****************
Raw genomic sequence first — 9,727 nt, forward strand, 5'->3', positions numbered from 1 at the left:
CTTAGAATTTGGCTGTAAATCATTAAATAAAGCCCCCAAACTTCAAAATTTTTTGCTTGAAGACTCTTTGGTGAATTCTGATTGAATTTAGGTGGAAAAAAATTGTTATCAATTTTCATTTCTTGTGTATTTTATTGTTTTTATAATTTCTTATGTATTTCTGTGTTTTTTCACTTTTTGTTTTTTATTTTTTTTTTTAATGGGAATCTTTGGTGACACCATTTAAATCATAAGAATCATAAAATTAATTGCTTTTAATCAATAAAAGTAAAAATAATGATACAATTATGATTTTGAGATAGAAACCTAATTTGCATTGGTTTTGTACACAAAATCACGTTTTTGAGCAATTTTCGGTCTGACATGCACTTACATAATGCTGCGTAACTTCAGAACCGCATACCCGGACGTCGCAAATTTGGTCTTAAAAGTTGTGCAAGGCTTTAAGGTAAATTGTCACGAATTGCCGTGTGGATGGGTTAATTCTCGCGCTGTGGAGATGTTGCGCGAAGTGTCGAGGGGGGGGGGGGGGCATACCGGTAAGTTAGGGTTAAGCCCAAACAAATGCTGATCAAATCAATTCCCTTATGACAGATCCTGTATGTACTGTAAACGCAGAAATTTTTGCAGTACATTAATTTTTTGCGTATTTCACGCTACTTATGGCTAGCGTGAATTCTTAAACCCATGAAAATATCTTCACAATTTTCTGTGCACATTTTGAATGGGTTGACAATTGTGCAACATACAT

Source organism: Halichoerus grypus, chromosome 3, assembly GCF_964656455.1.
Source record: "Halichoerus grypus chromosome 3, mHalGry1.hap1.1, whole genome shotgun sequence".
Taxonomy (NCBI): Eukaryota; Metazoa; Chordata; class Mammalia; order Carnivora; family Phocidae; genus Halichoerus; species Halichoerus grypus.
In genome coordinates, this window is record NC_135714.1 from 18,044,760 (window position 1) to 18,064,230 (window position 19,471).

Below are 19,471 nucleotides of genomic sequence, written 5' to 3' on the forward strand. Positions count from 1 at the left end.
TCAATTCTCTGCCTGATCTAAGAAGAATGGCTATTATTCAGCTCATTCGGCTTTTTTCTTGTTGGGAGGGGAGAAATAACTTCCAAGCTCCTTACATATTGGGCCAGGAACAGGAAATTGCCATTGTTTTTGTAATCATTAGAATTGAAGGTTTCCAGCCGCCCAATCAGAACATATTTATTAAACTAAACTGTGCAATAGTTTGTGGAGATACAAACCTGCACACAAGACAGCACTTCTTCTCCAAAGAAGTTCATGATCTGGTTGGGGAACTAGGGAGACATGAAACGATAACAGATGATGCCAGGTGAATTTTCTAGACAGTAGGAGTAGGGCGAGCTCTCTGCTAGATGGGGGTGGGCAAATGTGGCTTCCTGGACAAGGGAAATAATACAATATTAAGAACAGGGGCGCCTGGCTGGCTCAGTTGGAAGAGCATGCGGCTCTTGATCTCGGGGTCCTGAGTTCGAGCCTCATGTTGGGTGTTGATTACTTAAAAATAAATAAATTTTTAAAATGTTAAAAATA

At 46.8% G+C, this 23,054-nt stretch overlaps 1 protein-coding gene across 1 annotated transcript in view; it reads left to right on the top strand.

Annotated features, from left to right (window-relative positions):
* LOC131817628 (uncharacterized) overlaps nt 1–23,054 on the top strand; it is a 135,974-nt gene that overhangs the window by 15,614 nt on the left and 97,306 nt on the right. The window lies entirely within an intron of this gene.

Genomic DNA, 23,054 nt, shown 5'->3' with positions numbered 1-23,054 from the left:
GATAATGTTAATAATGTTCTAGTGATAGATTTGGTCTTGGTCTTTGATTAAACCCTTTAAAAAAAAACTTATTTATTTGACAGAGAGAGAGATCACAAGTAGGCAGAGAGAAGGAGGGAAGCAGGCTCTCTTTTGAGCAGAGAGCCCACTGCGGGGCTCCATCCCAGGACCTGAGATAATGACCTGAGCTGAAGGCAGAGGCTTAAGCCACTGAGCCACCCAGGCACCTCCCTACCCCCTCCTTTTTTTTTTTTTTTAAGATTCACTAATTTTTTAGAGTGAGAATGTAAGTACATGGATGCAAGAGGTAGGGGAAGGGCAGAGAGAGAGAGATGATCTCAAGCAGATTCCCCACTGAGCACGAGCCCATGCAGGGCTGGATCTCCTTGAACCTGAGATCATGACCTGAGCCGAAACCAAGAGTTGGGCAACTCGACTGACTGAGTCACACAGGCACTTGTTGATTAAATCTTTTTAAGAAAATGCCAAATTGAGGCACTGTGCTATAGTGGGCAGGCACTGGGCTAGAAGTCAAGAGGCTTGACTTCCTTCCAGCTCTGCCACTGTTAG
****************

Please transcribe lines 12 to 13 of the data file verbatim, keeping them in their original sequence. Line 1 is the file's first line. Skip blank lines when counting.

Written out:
Genomic DNA, 23,054 nt, shown 5'->3' with positions numbered 1-23,054 from the left:
GATAATGTTAATAATGTTCTAGTGATAGATTTGGTCTTGGTCTTTGATTAAACCCTTTAAAAAAAAACTTATTTATTTGACAGAGAGAGAGATCACAAGTAGGCAGAGAGAAGGAGGGAAGCAGGCTCTCTTTTGAGCAGAGAGCCCACTGCGGGGCTCCATCCCAGGACCTGAGATAATGACCTGAGCTGAAGGCAGAGGCTTAAGCCACTGAGCCACCCAGGCACCTCCCTACCCCCTCCTTTTTTTTTTTTTTTAAGATTCACTAATTTTTTAGAGTGAGAATGTAAGTACATGGATGCAAGAGGTAGGGGAAGGGCAGAGAGAGAGAGATGATCTCAAGCAGATTCCCCACTGAGCACGAGCCCATGCAGGGCTGGATCTCCTTGAACCTGAGATCATGACCTGAGCCGAAACCAAGAGTTGGGCAACTCGACTGACTGAGTCACACAGGCACTTGTTGATTAAATCTTTTTAAGAAAATGCCAAATTGAGGCACTGTGCTATAGTGGGCAGGCACTGGGCTAGAAGTCAAGAGGCTTGACTTCCTTCCAGCTCTGCCACTGTTAG